Current evidence on auricular therapy for chemotherapy-induced nausea and vomiting in cancer patients

A systematic review of randomized controlled trials

Jing Yu Tan, Alexander Molassiotis, Tao Wang, Lorna K P Suen

Research output: Contribution to journalArticleResearchpeer-review

3 Downloads (Pure)

Abstract

Auricular therapy (AT) has been historically viewed as a convenient approach adjunct to pharmacological therapy for cancer patients with chemotherapy-induced nausea and vomiting (CINV). The aim of this study was to assess the evidence of the therapeutic effect of AT for CINV management in cancer patients. Relevant randomized controlled trials were retrieved from 12 electronic databases without language restrictions. Meanwhile, manual search was conducted for Chinese journals on complementary medicine published within the last five years, and the reference lists of included studies were also checked to identify any possible eligible studies. Twenty-one studies with 1713 participants were included. The effect rate of AT for managing acute CINV ranged from 44.44% to 93.33% in the intervention groups and 15% to 91.67% in the control groups. For delayed CINV, it was 62.96% to 100% and 25% to 100%, respectively. AT seems to be a promising approach in managing CINV. However, the level of evidence was low and the definite effect cannot be concluded as there were significant methodological flaws identified in the analyzed studies. The implications drawn from the 21 studies put some clues for future practice in this area including the need to conduct more rigorously designed randomized controlled trials.

Original languageEnglish
Article number430796
Pages (from-to)1-18
Number of pages18
JournalEvidence-Based Complementary and Alternative Medicine
Volume2014
DOIs
Publication statusPublished - 25 Nov 2014
Externally publishedYes

Fingerprint

Nausea
Vomiting
Randomized Controlled Trials
Drug Therapy
Neoplasms
Therapeutics
Therapeutic Uses
Complementary Therapies
Language
Databases
Pharmacology
Control Groups

Cite this

@article{b4863d18a3cc47db97371af37f5cf39b,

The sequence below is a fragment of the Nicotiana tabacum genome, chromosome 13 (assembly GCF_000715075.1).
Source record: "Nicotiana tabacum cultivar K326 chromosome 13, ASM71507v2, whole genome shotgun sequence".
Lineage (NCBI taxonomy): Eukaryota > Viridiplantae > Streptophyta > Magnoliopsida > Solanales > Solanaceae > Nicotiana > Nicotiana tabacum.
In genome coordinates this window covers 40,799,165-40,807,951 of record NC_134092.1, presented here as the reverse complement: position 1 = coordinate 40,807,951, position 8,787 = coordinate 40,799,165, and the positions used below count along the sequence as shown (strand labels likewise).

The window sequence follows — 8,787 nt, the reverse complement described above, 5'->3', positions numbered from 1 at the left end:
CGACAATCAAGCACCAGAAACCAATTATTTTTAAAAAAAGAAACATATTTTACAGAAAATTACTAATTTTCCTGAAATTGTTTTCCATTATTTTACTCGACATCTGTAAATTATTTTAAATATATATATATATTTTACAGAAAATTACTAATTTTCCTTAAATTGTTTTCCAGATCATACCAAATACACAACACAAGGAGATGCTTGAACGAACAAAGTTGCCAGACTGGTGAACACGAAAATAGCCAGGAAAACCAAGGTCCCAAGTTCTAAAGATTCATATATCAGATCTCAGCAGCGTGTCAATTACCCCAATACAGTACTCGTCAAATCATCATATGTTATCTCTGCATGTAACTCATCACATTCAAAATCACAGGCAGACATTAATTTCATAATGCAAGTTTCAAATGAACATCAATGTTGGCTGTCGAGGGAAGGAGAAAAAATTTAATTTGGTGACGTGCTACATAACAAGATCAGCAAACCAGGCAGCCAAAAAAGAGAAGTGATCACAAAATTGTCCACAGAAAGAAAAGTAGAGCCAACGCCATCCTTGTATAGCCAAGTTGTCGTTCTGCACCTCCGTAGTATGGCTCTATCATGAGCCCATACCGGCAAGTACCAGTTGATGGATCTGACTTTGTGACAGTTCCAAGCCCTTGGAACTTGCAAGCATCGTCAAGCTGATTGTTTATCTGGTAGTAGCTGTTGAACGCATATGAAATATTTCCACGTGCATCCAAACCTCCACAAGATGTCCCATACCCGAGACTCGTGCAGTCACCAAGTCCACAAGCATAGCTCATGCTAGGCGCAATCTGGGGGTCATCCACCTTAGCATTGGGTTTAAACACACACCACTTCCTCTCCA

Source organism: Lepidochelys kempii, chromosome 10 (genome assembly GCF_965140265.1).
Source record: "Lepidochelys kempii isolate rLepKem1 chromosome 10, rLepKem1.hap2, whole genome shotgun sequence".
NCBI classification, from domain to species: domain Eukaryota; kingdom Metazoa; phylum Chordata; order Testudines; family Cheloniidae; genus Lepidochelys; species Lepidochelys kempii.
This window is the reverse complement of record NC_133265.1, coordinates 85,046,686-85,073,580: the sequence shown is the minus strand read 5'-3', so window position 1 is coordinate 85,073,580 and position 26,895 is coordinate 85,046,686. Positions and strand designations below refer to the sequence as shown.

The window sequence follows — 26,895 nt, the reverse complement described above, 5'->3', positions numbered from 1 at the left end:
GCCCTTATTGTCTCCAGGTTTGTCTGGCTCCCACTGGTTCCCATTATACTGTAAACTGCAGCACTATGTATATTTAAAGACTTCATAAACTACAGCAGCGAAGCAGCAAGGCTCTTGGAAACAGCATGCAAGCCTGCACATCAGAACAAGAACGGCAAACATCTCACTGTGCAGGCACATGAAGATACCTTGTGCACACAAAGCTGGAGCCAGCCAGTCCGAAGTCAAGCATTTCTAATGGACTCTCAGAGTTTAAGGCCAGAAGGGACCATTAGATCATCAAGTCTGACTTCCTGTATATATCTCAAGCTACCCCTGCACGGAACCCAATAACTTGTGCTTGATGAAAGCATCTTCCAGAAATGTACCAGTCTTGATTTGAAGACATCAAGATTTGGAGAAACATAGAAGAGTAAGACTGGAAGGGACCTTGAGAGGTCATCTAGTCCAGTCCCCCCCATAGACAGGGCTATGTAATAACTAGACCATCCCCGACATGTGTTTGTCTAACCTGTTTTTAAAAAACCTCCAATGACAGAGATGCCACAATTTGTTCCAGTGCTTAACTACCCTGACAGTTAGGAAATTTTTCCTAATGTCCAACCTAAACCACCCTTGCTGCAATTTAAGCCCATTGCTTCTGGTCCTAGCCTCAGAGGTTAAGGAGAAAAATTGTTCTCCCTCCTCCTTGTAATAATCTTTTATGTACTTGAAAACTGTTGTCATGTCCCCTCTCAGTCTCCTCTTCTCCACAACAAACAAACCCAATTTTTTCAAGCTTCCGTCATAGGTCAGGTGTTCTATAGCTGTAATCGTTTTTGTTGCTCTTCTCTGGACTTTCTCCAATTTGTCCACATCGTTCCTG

title = "Current evidence on auricular therapy for chemotherapy-induced nausea and vomiting in cancer patients: A systematic review of randomized controlled trials",
abstract = "Auricular therapy (AT) has been historically viewed as a convenient approach adjunct to pharmacological therapy for cancer patients with chemotherapy-induced nausea and vomiting (CINV). The aim of this study was to assess the evidence of the therapeutic effect of AT for CINV management in cancer patients. Relevant randomized controlled trials were retrieved from 12 electronic databases without language restrictions. Meanwhile, manual search was conducted for Chinese journals on complementary medicine published within the last five years, and the reference lists of included studies were also checked to identify any possible eligible studies. Twenty-one studies with 1713 participants were included. The effect rate of AT for managing acute CINV ranged from 44.44{\%} to 93.33{\%} in the intervention groups and 15{\%} to 91.67{\%} in the control groups. For delayed CINV, it was 62.96{\%} to 100{\%} and 25{\%} to 100{\%}, respectively. AT seems to be a promising approach in managing CINV. However, the level of evidence was low and the definite effect cannot be concluded as there were significant methodological flaws identified in the analyzed studies. The implications drawn from the 21 studies put some clues for future practice in this area including the need to conduct more rigorously designed randomized controlled trials.",
keywords = "antineoplastic agent, acupuncture, adverse drug reaction, anxiety, Article, auricular therapy, cancer chemotherapy, cancer patient, chemotherapy induced nausea and vomiting, depression, human, randomized controlled trial (topic), systematic review, therapy, therapy effect, treatment duration",
author = "Tan, {Jing Yu} and Alexander Molassiotis and Tao Wang and Suen, {Lorna K P}",
year = "2014",
month = "11",
day = "25",
doi = "10.1155/2014/430796",
language = "English",
volume = "2014",
pages = "1--18",